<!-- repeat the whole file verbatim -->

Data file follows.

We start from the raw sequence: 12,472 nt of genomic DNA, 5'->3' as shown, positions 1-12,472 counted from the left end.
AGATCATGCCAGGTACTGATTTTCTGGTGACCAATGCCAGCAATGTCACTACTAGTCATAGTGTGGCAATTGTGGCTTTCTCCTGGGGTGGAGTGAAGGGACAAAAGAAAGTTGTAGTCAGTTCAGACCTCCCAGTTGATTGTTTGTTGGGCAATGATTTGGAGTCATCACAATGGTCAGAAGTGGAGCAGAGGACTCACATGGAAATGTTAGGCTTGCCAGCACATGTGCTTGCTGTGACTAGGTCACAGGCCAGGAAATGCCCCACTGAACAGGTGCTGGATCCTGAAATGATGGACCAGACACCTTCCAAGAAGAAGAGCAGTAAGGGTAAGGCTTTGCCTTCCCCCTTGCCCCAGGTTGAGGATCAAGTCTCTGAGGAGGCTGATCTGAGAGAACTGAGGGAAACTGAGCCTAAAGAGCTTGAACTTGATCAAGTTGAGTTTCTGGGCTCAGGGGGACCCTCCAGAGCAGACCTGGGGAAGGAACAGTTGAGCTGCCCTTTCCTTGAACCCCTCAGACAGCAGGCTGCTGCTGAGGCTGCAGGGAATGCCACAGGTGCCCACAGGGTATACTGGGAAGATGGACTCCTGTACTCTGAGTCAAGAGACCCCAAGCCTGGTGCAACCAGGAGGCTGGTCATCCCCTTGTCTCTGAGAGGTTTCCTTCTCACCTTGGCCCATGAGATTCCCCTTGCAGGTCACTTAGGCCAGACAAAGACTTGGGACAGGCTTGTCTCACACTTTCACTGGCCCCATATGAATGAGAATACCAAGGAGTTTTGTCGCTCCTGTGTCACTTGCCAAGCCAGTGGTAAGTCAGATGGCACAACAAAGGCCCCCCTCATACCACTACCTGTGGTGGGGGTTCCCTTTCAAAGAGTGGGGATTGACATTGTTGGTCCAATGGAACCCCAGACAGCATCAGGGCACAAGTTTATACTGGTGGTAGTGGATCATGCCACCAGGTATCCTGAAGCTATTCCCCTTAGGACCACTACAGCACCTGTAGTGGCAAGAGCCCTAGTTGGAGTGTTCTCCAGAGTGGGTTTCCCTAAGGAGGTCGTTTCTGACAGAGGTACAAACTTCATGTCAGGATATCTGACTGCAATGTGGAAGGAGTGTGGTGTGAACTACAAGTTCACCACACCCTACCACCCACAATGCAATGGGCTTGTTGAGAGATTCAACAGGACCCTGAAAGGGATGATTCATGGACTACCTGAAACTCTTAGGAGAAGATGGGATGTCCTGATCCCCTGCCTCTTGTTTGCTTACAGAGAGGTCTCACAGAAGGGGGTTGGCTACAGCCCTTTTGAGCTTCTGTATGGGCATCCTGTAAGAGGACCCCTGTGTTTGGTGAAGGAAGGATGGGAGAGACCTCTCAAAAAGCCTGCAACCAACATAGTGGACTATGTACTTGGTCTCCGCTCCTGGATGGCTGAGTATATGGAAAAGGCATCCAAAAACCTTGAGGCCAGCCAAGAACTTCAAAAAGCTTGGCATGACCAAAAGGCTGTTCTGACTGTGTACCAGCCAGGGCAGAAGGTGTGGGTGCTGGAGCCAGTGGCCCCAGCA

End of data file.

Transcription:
We start from the raw sequence: 12,472 nt of genomic DNA, 5'->3' as shown, positions 1-12,472 counted from the left end.
AGATCATGCCAGGTACTGATTTTCTGGTGACCAATGCCAGCAATGTCACTACTAGTCATAGTGTGGCAATTGTGGCTTTCTCCTGGGGTGGAGTGAAGGGACAAAAGAAAGTTGTAGTCAGTTCAGACCTCCCAGTTGATTGTTTGTTGGGCAATGATTTGGAGTCATCACAATGGTCAGAAGTGGAGCAGAGGACTCACATGGAAATGTTAGGCTTGCCAGCACATGTGCTTGCTGTGACTAGGTCACAGGCCAGGAAATGCCCCACTGAACAGGTGCTGGATCCTGAAATGATGGACCAGACACCTTCCAAGAAGAAGAGCAGTAAGGGTAAGGCTTTGCCTTCCCCCTTGCCCCAGGTTGAGGATCAAGTCTCTGAGGAGGCTGATCTGAGAGAACTGAGGGAAACTGAGCCTAAAGAGCTTGAACTTGATCAAGTTGAGTTTCTGGGCTCAGGGGGACCCTCCAGAGCAGACCTGGGGAAGGAACAGTTGAGCTGCCCTTTCCTTGAACCCCTCAGACAGCAGGCTGCTGCTGAGGCTGCAGGGAATGCCACAGGTGCCCACAGGGTATACTGGGAAGATGGACTCCTGTACTCTGAGTCAAGAGACCCCAAGCCTGGTGCAACCAGGAGGCTGGTCATCCCCTTGTCTCTGAGAGGTTTCCTTCTCACCTTGGCCCATGAGATTCCCCTTGCAGGTCACTTAGGCCAGACAAAGACTTGGGACAGGCTTGTCTCACACTTTCACTGGCCCCATATGAATGAGAATACCAAGGAGTTTTGTCGCTCCTGTGTCACTTGCCAAGCCAGTGGTAAGTCAGATGGCACAACAAAGGCCCCCCTCATACCACTACCTGTGGTGGGGGTTCCCTTTCAAAGAGTGGGGATTGACATTGTTGGTCCAATGGAACCCCAGACAGCATCAGGGCACAAGTTTATACTGGTGGTAGTGGATCATGCCACCAGGTATCCTGAAGCTATTCCCCTTAGGACCACTACAGCACCTGTAGTGGCAAGAGCCCTAGTTGGAGTGTTCTCCAGAGTGGGTTTCCCTAAGGAGGTCGTTTCTGACAGAGGTACAAACTTCATGTCAGGATATCTGACTGCAATGTGGAAGGAGTGTGGTGTGAACTACAAGTTCACCACACCCTACCACCCACAATGCAATGGGCTTGTTGAGAGATTCAACAGGACCCTGAAAGGGATGATTCATGGACTACCTGAAACTCTTAGGAGAAGATGGGATGTCCTGATCCCCTGCCTCTTGTTTGCTTACAGAGAGGTCTCACAGAAGGGGGTTGGCTACAGCCCTTTTGAGCTTCTGTATGGGCATCCTGTAAGAGGACCCCTGTGTTTGGTGAAGGAAGGATGGGAGAGACCTCTCAAAAAGCCTGCAACCAACATAGTGGACTATGTACTTGGTCTCCGCTCCTGGATGGCTGAGTATATGGAAAAGGCATCCAAAAACCTTGAGGCCAGCCAAGAACTTCAAAAAGCTTGGCATGACCAAAAGGCTGTTCTGACTGTGTACCAGCCAGGGCAGAAGGTGTGGGTGCTGGAGCCAGTGGCCCCAGCA